Press review (Dec 22)
President Traian Basescu took over a new term after winning in the presidential election on Dec. 6, the Bucharest-based newspapers report under such headlines as: ‘Basescu: I am the most credible vector of the Romanian society’ (Evenimentul zilei), ‘Basescu takes oath for the last time’ (Gardianul), ‘Basescu: I am going to be the enemy of the attempts to turn Romania into an oligarchy’ (Curentul). Ziua carries two articles on this topic: ‘Basescu is back with an appetite for change’ and ‘The president’s priorities’ respectively.
‘Since yesterday, Basescu has officially begun a new term. He was in such a hurry to cite his goals that he rushed to speak before Patriarch Daniel, who served a religious ceremony… As for the president’s speech, he looks determined to make a reform of the state, first and foremost’, Ziua writes. ‘We shall have more democracy if Parliament’s reform is the first step the to the state reform. We shall have a strengthened state of law if the justice reform and the combat of corruption continue. We shall have economic growth to bring welfare for everybody if the state resources are spent more efficiently’, Ziua quotes Basescu as saying.
Each vote counts for the Emil Boc cabinet, Tuesday’s print media points out with respect to the vote of investiture faced by the Democratic Liberal prime minister’s executive in Parliament. ‘The No.4 Boc government will get Parliament’s vote of investiture tomorrow, after each proposed minister is heard by the specialised commissions today.
Although the National Liberal Party (PNL) and the Social Democratic Party (PSD) said they will vote against the ministers proposed by Emil Boc, he has managed to gather 240 lawmakers to endorse him, as his cabinet needs 236 votes to pass’, Jurnalul National says in an item headlined ‘PSD and PNL are against the No. 4 Boc government’.
‘The Liberals refuse being spurned by the Democratic Liberals (PD-L)’ headlines Evenimentul zilei, while Romania libera says that ‘The Democratic Liberals quarrel over the distribution of portfolios’.
Prime Minister designate Emil Boc has built a governing programme focused on the targets pledged to the International Monetary Fund, namely 1.3 percent growth and 5.9 percent budget deficit in 2010, the Business Standard reports. ‘At least 2.5 billion euros should be slashed from the budget expenditure in order to achieve such a deficit, which means massive job cuts in the public sector.
It is for this reason that the IMF forecast of the unemployment rate points to 10 percent in the first months of next year; however, this figure is not cited in the governing programme, which refers to the joblessness by merely saying: ‘Training and increased employment’, the Business Standards underscores.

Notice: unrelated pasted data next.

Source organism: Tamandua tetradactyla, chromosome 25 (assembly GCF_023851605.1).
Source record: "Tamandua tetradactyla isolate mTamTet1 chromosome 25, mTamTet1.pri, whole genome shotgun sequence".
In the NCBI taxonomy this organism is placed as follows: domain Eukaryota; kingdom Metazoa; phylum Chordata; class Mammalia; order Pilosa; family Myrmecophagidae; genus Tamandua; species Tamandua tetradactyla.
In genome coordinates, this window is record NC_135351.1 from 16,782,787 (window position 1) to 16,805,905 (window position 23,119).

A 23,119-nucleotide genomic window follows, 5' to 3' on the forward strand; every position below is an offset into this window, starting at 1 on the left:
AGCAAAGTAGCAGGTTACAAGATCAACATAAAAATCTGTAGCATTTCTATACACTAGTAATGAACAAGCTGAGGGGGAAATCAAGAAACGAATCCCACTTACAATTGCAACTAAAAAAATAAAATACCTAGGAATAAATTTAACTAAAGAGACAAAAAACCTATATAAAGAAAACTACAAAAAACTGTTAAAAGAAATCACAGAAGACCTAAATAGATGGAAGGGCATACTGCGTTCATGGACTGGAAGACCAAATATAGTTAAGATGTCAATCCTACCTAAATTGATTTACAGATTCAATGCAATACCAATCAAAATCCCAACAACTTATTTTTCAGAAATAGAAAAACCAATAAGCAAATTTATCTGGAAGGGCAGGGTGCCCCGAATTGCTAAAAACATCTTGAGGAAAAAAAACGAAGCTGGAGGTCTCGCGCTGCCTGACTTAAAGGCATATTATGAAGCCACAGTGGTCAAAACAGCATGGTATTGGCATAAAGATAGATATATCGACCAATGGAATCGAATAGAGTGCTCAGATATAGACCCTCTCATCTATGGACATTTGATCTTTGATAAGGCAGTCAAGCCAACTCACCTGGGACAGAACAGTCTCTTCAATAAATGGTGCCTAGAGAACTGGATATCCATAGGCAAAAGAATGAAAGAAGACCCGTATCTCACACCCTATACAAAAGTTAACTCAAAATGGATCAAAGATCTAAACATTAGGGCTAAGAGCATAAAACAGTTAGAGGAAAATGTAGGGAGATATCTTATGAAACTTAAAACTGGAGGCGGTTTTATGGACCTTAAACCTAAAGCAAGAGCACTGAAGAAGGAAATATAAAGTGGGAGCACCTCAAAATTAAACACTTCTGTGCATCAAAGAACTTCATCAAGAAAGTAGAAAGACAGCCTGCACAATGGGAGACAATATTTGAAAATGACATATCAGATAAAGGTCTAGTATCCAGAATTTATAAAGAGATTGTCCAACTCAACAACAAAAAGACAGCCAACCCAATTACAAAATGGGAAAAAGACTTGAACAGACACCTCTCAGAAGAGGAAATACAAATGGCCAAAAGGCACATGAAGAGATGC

Basescu proposes Parliament to adopt the 2010 budget by Jan. 16, Ziua reports. In an item on the budget plan, it also announces the public workers will no longer get vouchers and will not be paid the extra hours next year.
Romania has a huge public debt, Jurnalul National reports. ‘Each Romanian has to pay 1,639 euros, which are debts the state made on our account. The public debt surged by 7.37 billion euros in the last year, which brings each Romanian another 340 euros to pay because of the government’s inability.
Such debt will be felt in a lower level of the health care service, of the education, in the state’s curbed investments in building roads etc. And it could get even worse if the economy fails to recover fast, since the state will have to raise taxes and axe public jobs in order to cover the state debts’, the daily explains.
Ziua quotes military prosecutor Dan Voinea as saying ‘the (1989) Revolution files were not finalised because of political pressure’. The December 1989 Revolution files are 80 percent complete, but they are not finalised because of the political pressure, Voinea told RFI; he was in charge with those files until Prosecutor General Laura Codruta Kovesi took them over, as she was dissatisfied with the pace of the probes, Ziua reports.
Two of the people who played an important role in the December 1989 events – actors Mircea Diaconu and Victor Rebengiuc respectively – told their memories to Cotidianul, two decades after the fall of the communist rule in Romania. While Diaconu has become a politician, Rebengiuc has remained a constant critic of the older and of the current political class.
‘Cucuteni culture conquers America’, says Jurnalul National in the headline to an article reporting on the Romanian exhibition ‘The Lost World of Old Europe: The Danube Valley Between 5000 and 3500 B.C.’ opened at the New York University’s Institute of Old World Studies last month.
The American scientific world and public feel a genuine ‘cultural shock’ at this moment, as for the first time they are offered the opportunity to discover a nearly unknown page of the world history – the Neolithic Age cultures in Romania and the Balkan Peninsula, Jurnalul National reports. One of the great surprises this exhibition offers the Americans is the contact with one of the most refined European pre-historic cultures – Cucuteni culture, already famous due to its wonderful painted pottery.
Adevarul announces that Cotidianul daily is being closed – its staff was announced they will be made redundant from Jan. 1, since the daily ceases being published. Cotidianul director Cornel Nistorescu told the editorial staff on Monday that the daily will be issued by the end of 2009 only. Another daily, the Business Standard stops being published from Thursday, Adevarul announces.